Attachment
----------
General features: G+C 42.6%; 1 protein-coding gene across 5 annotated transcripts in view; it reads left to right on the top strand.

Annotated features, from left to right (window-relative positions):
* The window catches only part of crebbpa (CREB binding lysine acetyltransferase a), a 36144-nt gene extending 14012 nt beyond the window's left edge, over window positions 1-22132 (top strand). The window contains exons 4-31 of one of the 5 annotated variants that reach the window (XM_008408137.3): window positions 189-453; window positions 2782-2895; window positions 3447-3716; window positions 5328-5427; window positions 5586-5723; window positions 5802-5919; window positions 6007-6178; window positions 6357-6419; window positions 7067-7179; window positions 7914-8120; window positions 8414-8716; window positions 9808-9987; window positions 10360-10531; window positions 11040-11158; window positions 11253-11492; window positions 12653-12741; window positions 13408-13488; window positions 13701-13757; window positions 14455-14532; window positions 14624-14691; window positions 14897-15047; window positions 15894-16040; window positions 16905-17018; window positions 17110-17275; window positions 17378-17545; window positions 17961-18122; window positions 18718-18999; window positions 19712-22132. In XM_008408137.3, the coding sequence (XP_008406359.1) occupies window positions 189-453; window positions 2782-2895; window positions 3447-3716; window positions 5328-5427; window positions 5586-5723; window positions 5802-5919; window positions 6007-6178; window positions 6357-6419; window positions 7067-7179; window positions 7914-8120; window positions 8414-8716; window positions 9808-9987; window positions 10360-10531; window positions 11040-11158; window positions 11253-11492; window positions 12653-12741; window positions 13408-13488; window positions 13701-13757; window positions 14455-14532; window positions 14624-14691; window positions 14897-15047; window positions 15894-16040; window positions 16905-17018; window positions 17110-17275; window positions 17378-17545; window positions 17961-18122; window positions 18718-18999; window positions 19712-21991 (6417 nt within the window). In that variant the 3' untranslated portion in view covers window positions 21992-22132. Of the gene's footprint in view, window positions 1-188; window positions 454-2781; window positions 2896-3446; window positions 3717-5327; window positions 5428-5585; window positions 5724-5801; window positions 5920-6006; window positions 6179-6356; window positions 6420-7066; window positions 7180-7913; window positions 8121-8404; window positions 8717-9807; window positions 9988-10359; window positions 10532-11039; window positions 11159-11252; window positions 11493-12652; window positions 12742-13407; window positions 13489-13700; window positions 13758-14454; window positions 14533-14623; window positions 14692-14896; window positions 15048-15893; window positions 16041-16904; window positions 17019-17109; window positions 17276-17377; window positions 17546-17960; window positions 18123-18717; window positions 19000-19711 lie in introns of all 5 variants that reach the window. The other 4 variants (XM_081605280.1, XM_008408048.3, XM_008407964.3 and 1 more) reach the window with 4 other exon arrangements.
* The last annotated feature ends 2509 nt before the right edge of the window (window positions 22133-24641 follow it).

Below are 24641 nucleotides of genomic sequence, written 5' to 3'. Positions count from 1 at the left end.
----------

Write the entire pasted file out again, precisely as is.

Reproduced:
General features: G+C 42.6%; 1 protein-coding gene across 5 annotated transcripts in view; it reads left to right on the top strand.

Annotated features, from left to right (window-relative positions):
* The window catches only part of crebbpa (CREB binding lysine acetyltransferase a), a 36144-nt gene extending 14012 nt beyond the window's left edge, over window positions 1-22132 (top strand). The window contains exons 4-31 of one of the 5 annotated variants that reach the window (XM_008408137.3): window positions 189-453; window positions 2782-2895; window positions 3447-3716; window positions 5328-5427; window positions 5586-5723; window positions 5802-5919; window positions 6007-6178; window positions 6357-6419; window positions 7067-7179; window positions 7914-8120; window positions 8414-8716; window positions 9808-9987; window positions 10360-10531; window positions 11040-11158; window positions 11253-11492; window positions 12653-12741; window positions 13408-13488; window positions 13701-13757; window positions 14455-14532; window positions 14624-14691; window positions 14897-15047; window positions 15894-16040; window positions 16905-17018; window positions 17110-17275; window positions 17378-17545; window positions 17961-18122; window positions 18718-18999; window positions 19712-22132. In XM_008408137.3, the coding sequence (XP_008406359.1) occupies window positions 189-453; window positions 2782-2895; window positions 3447-3716; window positions 5328-5427; window positions 5586-5723; window positions 5802-5919; window positions 6007-6178; window positions 6357-6419; window positions 7067-7179; window positions 7914-8120; window positions 8414-8716; window positions 9808-9987; window positions 10360-10531; window positions 11040-11158; window positions 11253-11492; window positions 12653-12741; window positions 13408-13488; window positions 13701-13757; window positions 14455-14532; window positions 14624-14691; window positions 14897-15047; window positions 15894-16040; window positions 16905-17018; window positions 17110-17275; window positions 17378-17545; window positions 17961-18122; window positions 18718-18999; window positions 19712-21991 (6417 nt within the window). In that variant the 3' untranslated portion in view covers window positions 21992-22132. Of the gene's footprint in view, window positions 1-188; window positions 454-2781; window positions 2896-3446; window positions 3717-5327; window positions 5428-5585; window positions 5724-5801; window positions 5920-6006; window positions 6179-6356; window positions 6420-7066; window positions 7180-7913; window positions 8121-8404; window positions 8717-9807; window positions 9988-10359; window positions 10532-11039; window positions 11159-11252; window positions 11493-12652; window positions 12742-13407; window positions 13489-13700; window positions 13758-14454; window positions 14533-14623; window positions 14692-14896; window positions 15048-15893; window positions 16041-16904; window positions 17019-17109; window positions 17276-17377; window positions 17546-17960; window positions 18123-18717; window positions 19000-19711 lie in introns of all 5 variants that reach the window. The other 4 variants (XM_081605280.1, XM_008408048.3, XM_008407964.3 and 1 more) reach the window with 4 other exon arrangements.
* The last annotated feature ends 2509 nt before the right edge of the window (window positions 22133-24641 follow it).

Below are 24641 nucleotides of genomic sequence, written 5' to 3'. Positions count from 1 at the left end.